Chances are you think that medical costs are going to bankrupt America, and if we assume that Medicare and Medicaid costs will rise as they have for the past 20 years (despite the brief interlude these last three years), then there is reason for alarm. But ask yourself: how much of those costs are related to expensive diagnostic tests? How much are related to fixing major health problems after the fact, when they could have been prevented if we had only known where to look at what lifestyle changes to make?
What the bean counters are missing when they simply project ever-larger expenditures based on past experience is the enormous impact that wearable diagnostics are going to have on healthcare in general. You already know about Fitbit, which helps you get in shape by tracking the number of steps you take each day and week, and now also tracks heart rate, calories burned and stairs climbed. More recent innovations are the Sensoria smart sock, which diagnoses your running stride and can reliably identify a runner’s rookie mistake of heel striking. If you’ve gone to a hospital to evaluate your endurance, well, you could have used the PerformTech heart-rate monitor, which calculates your endurance simply from five minutes on a stair-stepper.
Not getting enough sleep? Or the right kind of sleep? The Withing’s Aura bed pad will diagnose the quality of your REM cycle. An app by Sleeprate will tell you when you have restless cycles. And if you’re one of those people who has trouble getting into meditation, you might try the Muse headband, which contains an EEG device that measures brainwaves, and helps coach you into a state of meditative peace. It also tracks your meditative progress over time.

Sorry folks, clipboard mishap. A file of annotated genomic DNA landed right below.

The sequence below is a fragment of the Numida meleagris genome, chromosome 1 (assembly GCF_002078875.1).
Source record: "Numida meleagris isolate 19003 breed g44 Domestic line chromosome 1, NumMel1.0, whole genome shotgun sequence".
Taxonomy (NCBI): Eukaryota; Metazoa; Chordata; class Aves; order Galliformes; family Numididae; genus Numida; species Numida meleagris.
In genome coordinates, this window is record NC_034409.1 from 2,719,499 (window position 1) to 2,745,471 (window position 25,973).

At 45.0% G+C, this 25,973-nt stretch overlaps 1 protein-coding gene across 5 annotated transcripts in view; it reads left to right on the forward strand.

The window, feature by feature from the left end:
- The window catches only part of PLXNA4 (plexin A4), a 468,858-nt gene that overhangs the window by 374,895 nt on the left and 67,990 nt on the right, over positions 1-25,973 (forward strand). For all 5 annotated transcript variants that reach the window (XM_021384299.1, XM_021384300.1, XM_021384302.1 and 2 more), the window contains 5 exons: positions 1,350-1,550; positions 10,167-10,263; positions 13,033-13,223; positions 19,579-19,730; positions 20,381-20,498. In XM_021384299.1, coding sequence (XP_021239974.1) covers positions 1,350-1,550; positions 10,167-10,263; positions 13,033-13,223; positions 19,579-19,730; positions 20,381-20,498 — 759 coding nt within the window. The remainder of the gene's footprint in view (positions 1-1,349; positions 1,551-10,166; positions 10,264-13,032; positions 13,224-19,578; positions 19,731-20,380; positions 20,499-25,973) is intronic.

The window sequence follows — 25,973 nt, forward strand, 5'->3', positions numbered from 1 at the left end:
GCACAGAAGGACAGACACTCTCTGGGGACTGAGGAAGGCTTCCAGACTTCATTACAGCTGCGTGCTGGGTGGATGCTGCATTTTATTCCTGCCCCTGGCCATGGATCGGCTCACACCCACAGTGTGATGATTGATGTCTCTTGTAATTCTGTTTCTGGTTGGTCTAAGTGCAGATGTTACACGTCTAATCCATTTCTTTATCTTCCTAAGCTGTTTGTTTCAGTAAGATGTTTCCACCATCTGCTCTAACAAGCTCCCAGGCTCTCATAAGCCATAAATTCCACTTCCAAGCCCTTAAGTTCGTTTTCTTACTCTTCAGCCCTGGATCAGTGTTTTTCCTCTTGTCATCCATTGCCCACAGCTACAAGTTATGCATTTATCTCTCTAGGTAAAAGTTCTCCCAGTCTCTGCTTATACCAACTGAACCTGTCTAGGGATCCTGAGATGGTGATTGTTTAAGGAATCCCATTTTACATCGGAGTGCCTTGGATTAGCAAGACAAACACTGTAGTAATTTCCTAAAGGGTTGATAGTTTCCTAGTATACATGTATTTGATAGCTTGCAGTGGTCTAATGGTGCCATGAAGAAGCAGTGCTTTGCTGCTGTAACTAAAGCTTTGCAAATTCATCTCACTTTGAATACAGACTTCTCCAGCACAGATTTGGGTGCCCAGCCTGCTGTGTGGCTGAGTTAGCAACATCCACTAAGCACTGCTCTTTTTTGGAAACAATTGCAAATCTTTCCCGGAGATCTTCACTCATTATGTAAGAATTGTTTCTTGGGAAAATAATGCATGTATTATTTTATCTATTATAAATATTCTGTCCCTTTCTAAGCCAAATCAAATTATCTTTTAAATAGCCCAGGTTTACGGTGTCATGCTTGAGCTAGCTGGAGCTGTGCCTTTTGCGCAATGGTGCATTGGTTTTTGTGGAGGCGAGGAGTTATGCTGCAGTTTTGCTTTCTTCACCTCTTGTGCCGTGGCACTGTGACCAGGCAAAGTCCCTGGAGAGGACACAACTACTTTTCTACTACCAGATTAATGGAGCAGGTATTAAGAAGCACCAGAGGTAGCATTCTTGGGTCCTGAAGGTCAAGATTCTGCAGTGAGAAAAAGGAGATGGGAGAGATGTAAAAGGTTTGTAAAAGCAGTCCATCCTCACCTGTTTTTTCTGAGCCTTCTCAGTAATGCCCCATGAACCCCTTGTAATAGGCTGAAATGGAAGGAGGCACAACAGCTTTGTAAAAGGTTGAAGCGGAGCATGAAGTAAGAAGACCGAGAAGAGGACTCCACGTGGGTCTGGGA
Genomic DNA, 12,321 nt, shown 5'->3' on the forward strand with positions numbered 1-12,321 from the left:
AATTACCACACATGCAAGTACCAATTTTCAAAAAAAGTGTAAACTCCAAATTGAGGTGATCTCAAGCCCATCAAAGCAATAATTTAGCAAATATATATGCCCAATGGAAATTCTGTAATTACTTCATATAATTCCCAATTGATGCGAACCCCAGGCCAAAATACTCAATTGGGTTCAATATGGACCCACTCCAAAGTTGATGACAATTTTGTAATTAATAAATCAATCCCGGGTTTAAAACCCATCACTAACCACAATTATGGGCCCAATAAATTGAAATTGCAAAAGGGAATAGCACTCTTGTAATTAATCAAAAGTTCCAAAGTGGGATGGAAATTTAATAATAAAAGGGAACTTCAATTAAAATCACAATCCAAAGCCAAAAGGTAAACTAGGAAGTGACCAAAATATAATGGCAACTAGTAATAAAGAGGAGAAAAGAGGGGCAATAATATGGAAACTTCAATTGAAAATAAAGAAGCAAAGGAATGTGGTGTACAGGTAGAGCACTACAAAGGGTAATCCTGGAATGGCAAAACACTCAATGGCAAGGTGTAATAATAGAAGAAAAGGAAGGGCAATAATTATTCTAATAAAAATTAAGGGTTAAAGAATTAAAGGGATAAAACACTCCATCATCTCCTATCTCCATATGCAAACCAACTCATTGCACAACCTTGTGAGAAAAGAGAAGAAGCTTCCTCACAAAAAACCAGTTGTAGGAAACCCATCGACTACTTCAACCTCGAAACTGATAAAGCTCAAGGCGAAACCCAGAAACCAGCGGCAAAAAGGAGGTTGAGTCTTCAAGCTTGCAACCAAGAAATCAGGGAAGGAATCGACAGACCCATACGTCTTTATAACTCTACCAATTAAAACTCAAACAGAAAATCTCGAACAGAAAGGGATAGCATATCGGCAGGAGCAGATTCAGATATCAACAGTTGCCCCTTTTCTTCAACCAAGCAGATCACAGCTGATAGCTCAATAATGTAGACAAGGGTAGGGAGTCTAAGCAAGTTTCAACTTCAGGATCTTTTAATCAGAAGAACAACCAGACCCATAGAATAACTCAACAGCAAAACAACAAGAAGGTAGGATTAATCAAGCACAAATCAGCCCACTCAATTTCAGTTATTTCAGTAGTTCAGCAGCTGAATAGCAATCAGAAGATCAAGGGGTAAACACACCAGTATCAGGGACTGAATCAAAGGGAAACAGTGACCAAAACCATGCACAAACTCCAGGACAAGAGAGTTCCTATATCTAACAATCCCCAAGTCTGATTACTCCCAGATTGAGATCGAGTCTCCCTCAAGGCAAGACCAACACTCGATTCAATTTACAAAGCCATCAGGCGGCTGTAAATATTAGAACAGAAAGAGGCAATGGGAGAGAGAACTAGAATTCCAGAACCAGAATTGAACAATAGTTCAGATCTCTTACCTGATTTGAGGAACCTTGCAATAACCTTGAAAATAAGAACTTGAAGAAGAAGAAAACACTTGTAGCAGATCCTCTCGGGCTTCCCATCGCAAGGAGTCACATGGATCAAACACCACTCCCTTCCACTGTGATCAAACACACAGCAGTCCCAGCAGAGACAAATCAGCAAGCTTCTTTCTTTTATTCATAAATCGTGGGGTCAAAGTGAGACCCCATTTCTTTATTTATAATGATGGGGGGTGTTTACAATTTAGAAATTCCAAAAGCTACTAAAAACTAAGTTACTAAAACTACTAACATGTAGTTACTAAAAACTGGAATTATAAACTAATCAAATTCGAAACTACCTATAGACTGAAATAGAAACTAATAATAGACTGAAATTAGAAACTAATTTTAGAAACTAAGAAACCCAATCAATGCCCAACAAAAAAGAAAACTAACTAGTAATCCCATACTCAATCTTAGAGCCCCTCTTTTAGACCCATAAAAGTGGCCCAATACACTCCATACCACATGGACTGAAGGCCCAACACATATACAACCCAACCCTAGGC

Wouldn’t it be nice if all of these devices were included in the same device? As you read this, ten different companies from around the world are competing for an X Prize that will be given to the first “tricorder,” the device from Star Trek that was used to diagnose the damage to crew members after a rough battle with the Klingons. The winner of the Tricorder X Prize will be able to monitor your body temperature, oxygen levels and heart rate, tell if you’re anemic, check your blood pressure and perform a constant EEG. It will diagnose common maladies like stroke and less common ones, like tuberculosis.
Meanwhile, if you saw the episodes of Jeopardy where a computer named Watson cleaned up the board, well, you saw the next major diagnostic engine. At this moment, Watson is busy absorbing all the medical literature, and is helping real doctors make proper diagnoses and offer remedies. IBM, the maker of Watson, expects to put the program in the Cloud, where it will be accessible to, among other things, mobile devices.
The combination of the next generation of wearable diagnostics uploading data to Watson for instant analysis will allow all of us to have our health monitored constantly in real time—by affordable devices that are as sensitive as the expensive hospital equipment that currently hits the global healthcare budget so hard. When you begin to have a problem, the wearable device will schedule a medical exam. If you start to experience the early stages of a heart attack or stroke, the ambulance will arrive at your door—before you realize you have a problem. The treatments will be much less expensive, because the problems will be caught in the very early stages.
How many billions of dollars will this save? The bean counters who draw the alarming graphs haven’t even started to realize that they’re living in the middle of a health care revolution. But now you do.